Leichhardt Council has enacted the first stage of the “Renew Leichhardt” project, aimed at ensuring owners of vacant commercial premises are interested and involved in the project.
Stage One is aimed at kickstarting the effort to revitalise vacant and underutilised retail space in the inner west. Empt commercial properties in the Leichhardt area would host initiatives such as pop-up shops and artistic spaces, for little or no rent.
“This is an exciting project aimed at breathing new life, interest and activity into our main streets and tackling head-on the negative impact on our local economy of the high vacancy rates on particularly around the Parramatta Rd, Norton St and Italian Forum precincts,” a Council spokesperson said.
With commercial vacancy rates in Norton St over 13 per cent and on the rise, Greens Councillor Daniel Kogoy hopes the Renew philosophy will invite fresh interest in the area.
“We want to see those empty shop fronts brought to life with an eclectic mix, including NGOs, artists, designers, photographers, musicians, boutiques and galleries – that would really draw people back to those struggling parts of our high streets,” he said.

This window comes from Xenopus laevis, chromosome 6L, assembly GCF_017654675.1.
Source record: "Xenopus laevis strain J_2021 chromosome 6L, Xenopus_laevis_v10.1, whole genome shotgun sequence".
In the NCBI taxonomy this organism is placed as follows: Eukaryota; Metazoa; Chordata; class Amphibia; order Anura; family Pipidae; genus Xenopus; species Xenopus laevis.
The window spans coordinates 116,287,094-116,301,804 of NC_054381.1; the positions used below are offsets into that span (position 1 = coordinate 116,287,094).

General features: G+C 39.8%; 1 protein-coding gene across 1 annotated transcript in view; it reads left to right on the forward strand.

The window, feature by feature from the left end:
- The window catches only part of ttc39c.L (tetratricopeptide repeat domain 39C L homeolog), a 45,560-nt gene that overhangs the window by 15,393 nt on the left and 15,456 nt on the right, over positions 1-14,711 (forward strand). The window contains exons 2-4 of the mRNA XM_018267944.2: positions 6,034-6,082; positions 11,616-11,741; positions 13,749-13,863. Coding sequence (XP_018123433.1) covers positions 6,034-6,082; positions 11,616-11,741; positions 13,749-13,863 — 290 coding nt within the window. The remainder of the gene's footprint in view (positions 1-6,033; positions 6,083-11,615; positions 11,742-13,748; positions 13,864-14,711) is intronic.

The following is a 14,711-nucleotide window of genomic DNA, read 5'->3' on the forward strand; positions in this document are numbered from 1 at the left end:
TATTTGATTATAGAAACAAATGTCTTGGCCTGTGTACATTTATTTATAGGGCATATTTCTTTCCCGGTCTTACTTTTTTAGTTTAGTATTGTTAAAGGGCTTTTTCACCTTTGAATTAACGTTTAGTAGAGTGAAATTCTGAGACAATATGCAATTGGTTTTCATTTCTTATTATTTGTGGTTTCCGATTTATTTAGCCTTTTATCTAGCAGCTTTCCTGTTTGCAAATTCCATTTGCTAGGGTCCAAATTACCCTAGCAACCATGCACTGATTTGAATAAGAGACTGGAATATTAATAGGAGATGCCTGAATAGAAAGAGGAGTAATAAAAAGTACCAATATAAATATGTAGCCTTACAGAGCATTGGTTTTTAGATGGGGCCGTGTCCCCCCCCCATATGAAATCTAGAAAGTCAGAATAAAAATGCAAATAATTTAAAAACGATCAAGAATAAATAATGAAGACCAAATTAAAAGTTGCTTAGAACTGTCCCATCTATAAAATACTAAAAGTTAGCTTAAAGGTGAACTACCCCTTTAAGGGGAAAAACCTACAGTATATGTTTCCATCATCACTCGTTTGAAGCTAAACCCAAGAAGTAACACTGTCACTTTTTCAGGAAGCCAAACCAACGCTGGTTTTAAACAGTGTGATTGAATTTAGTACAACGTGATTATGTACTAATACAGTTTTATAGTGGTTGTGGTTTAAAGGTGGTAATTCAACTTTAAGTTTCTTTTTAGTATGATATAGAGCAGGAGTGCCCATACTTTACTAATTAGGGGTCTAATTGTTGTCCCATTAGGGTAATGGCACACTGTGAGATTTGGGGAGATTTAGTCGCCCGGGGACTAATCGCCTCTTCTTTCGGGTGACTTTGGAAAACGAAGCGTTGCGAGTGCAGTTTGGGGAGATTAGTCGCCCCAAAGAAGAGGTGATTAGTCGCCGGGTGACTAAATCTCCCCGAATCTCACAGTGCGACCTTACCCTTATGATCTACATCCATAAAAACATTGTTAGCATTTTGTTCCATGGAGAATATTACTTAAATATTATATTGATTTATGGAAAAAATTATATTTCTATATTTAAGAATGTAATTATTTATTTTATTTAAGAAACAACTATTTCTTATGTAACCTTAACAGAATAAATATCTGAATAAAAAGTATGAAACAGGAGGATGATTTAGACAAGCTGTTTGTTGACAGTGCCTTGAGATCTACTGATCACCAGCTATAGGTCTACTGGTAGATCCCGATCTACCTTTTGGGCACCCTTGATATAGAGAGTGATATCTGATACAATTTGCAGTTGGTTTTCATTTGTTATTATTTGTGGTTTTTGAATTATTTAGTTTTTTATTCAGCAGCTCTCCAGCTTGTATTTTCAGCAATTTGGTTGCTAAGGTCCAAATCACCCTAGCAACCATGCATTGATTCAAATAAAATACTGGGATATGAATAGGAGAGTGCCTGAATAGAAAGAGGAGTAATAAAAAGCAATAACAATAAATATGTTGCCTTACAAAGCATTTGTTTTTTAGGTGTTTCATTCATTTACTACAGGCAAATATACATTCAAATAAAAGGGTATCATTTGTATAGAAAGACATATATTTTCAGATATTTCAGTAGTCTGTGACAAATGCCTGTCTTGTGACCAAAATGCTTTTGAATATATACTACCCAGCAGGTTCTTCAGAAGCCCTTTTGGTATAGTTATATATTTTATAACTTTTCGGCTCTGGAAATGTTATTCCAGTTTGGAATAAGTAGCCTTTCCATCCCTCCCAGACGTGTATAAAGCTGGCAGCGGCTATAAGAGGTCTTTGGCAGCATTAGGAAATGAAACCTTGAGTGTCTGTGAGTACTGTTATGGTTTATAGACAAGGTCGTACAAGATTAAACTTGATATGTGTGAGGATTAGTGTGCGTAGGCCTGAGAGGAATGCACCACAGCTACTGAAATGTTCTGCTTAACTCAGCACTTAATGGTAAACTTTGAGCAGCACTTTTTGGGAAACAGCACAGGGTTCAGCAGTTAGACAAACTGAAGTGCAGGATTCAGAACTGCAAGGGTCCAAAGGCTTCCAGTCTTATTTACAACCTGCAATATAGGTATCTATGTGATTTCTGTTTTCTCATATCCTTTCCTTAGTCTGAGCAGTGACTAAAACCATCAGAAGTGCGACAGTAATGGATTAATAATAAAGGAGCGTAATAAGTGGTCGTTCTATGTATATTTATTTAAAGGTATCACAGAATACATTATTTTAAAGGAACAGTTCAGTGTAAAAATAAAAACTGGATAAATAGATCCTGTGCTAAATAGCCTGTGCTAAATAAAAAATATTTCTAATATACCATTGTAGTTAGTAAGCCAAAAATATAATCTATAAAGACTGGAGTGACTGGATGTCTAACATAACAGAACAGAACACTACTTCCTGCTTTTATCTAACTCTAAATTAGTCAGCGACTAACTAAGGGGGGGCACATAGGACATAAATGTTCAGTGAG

Council now has overwhelming support for the idea among Italian Forum commercial and retail unit owners, despite their previous lukewarm reception to the scheme.
However, Renew Australia’s draft proposal outline to Council notes that spaces will not be activated in the third and final phase until October at the earliest. Based on the current structuring of the project, a more realistic approximation for the first pop-up stall may be December, after the first two phases wrap up at an estimated cost of $55,000.
The draft proposal outline identifies that success is “unpredictable” and depends on “the cooperation of the various property owners, the level of interest generated for the tenancy opportunities, the strength and commitment of the local creative community…and ongoing engagement of the general community”.
Mr Kogoy has set the bar high in terms of predicted benefits.
“The costs of the Renew model are very low, while the benefits to the whole community are considerable. A recent study gave it a 10:1 benefit/cost ratio,” he said.
That study, published by the Integrated Design Commission of the South Australian Government, evaluated “Renew Newcastle”, where the Renew initiative began. It found “clear evidence of an economic multiplier effect” in excess of ten times the investment.
Key objectives for the Leichhardt project are not quantified in the draft report, but are expected to be supplied by Council’s Director of Environment and Community Management, Peter Conroy.
With success difficult to quantify in terms of objectives, the yardstick appears to be reduced rental vacancies and shorter turnaround times to fill vacant plots, an analysis that will be not be possible within the first year of the project.